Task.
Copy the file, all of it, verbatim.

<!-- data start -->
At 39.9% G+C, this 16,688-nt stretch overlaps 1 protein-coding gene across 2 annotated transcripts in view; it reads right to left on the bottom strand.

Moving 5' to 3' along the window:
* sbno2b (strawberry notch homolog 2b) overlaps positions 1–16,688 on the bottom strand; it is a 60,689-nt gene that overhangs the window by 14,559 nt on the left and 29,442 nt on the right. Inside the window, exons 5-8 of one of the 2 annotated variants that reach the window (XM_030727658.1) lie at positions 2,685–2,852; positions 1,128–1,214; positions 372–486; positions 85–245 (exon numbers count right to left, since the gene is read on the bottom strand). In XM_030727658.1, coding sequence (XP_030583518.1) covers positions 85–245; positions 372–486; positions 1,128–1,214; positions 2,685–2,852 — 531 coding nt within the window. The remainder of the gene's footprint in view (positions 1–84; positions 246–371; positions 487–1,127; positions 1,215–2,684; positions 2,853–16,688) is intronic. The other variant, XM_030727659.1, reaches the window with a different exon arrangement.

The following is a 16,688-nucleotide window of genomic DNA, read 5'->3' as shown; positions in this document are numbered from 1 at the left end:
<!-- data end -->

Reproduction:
At 39.9% G+C, this 16,688-nt stretch overlaps 1 protein-coding gene across 2 annotated transcripts in view; it reads right to left on the bottom strand.

Moving 5' to 3' along the window:
* sbno2b (strawberry notch homolog 2b) overlaps positions 1–16,688 on the bottom strand; it is a 60,689-nt gene that overhangs the window by 14,559 nt on the left and 29,442 nt on the right. Inside the window, exons 5-8 of one of the 2 annotated variants that reach the window (XM_030727658.1) lie at positions 2,685–2,852; positions 1,128–1,214; positions 372–486; positions 85–245 (exon numbers count right to left, since the gene is read on the bottom strand). In XM_030727658.1, coding sequence (XP_030583518.1) covers positions 85–245; positions 372–486; positions 1,128–1,214; positions 2,685–2,852 — 531 coding nt within the window. The remainder of the gene's footprint in view (positions 1–84; positions 246–371; positions 487–1,127; positions 1,215–2,684; positions 2,853–16,688) is intronic. The other variant, XM_030727659.1, reaches the window with a different exon arrangement.

The following is a 16,688-nucleotide window of genomic DNA, read 5'->3' as shown; positions in this document are numbered from 1 at the left end: